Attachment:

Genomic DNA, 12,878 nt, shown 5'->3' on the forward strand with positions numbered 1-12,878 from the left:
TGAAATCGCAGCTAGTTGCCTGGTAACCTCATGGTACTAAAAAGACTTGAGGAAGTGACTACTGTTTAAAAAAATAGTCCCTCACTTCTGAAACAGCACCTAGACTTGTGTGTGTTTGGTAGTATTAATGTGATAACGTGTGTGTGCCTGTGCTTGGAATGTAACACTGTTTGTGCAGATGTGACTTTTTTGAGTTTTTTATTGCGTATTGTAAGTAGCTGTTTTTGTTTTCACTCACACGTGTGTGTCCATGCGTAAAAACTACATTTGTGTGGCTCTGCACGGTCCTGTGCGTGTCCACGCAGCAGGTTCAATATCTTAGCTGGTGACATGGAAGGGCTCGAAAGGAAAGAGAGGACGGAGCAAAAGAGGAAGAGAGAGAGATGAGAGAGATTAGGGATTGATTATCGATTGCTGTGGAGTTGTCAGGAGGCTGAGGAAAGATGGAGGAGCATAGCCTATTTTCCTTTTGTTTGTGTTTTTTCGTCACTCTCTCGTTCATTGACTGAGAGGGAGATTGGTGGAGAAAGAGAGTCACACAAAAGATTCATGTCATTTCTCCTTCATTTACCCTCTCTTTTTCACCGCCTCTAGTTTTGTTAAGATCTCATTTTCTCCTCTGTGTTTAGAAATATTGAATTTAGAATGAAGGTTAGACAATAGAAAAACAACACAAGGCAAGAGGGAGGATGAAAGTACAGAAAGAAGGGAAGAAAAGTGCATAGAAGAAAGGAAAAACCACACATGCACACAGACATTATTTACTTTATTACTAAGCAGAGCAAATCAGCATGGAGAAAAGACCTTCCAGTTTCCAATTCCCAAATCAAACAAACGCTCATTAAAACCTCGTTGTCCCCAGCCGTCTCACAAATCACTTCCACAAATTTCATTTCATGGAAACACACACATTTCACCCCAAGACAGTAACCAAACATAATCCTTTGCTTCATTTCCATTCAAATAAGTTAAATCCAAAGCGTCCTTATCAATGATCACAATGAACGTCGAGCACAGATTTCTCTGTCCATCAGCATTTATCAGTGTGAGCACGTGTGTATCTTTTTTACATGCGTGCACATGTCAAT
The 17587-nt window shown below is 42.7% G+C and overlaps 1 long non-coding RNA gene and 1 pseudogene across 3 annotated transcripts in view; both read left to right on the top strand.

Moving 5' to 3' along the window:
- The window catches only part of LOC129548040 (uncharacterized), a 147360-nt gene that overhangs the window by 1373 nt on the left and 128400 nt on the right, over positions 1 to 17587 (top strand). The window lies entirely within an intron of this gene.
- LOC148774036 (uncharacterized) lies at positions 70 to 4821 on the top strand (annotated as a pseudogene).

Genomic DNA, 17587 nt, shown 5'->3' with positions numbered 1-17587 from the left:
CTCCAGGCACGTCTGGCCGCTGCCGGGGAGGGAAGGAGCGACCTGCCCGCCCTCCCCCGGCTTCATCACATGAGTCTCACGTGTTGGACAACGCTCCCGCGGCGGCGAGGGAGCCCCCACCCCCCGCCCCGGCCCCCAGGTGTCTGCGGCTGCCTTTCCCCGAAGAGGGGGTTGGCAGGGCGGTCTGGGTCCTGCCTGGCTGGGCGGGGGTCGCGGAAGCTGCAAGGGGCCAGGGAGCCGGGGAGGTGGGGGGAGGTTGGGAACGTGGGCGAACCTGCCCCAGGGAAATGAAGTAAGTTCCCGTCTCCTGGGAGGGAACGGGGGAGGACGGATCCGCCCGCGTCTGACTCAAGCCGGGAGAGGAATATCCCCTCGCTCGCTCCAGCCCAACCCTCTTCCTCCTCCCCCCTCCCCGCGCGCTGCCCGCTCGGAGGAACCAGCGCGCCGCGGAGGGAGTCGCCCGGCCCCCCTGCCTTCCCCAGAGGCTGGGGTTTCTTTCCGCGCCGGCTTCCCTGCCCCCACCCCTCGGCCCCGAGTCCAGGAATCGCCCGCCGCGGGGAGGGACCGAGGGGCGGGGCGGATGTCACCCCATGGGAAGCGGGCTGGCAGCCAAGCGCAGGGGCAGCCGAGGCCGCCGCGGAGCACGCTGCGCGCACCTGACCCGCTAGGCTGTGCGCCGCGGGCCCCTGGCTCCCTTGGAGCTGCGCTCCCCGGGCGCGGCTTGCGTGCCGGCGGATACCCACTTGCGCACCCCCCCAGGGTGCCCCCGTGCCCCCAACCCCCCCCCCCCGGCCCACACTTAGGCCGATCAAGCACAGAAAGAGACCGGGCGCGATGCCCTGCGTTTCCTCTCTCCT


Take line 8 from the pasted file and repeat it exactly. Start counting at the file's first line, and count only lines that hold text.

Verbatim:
CTCCAGGCACGTCTGGCCGCTGCCGGGGAGGGAAGGAGCGACCTGCCCGCCCTCCCCCGGCTTCATCACATGAGTCTCACGTGTTGGACAACGCTCCCGCGGCGGCGAGGGAGCCCCCACCCCCCGCCCCGGCCCCCAGGTGTCTGCGGCTGCCTTTCCCCGAAGAGGGGGTTGGCAGGGCGGTCTGGGTCCTGCCTGGCTGGGCGGGGGTCGCGGAAGCTGCAAGGGGCCAGGGAGCCGGGGAGGTGGGGGGAGGTTGGGAACGTGGGCGAACCTGCCCCAGGGAAATGAAGTAAGTTCCCGTCTCCTGGGAGGGAACGGGGGAGGACGGATCCGCCCGCGTCTGACTCAAGCCGGGAGAGGAATATCCCCTCGCTCGCTCCAGCCCAACCCTCTTCCTCCTCCCCCCTCCCCGCGCGCTGCCCGCTCGGAGGAACCAGCGCGCCGCGGAGGGAGTCGCCCGGCCCCCCTGCCTTCCCCAGAGGCTGGGGTTTCTTTCCGCGCCGGCTTCCCTGCCCCCACCCCTCGGCCCCGAGTCCAGGAATCGCCCGCCGCGGGGAGGGACCGAGGGGCGGGGCGGATGTCACCCCATGGGAAGCGGGCTGGCAGCCAAGCGCAGGGGCAGCCGAGGCCGCCGCGGAGCACGCTGCGCGCACCTGACCCGCTAGGCTGTGCGCCGCGGGCCCCTGGCTCCCTTGGAGCTGCGCTCCCCGGGCGCGGCTTGCGTGCCGGCGGATACCCACTTGCGCACCCCCCCAGGGTGCCCCCGTGCCCCCAACCCCCCCCCCCCGGCCCACACTTAGGCCGATCAAGCACAGAAAGAGACCGGGCGCGATGCCCTGCGTTTCCTCTCTCCT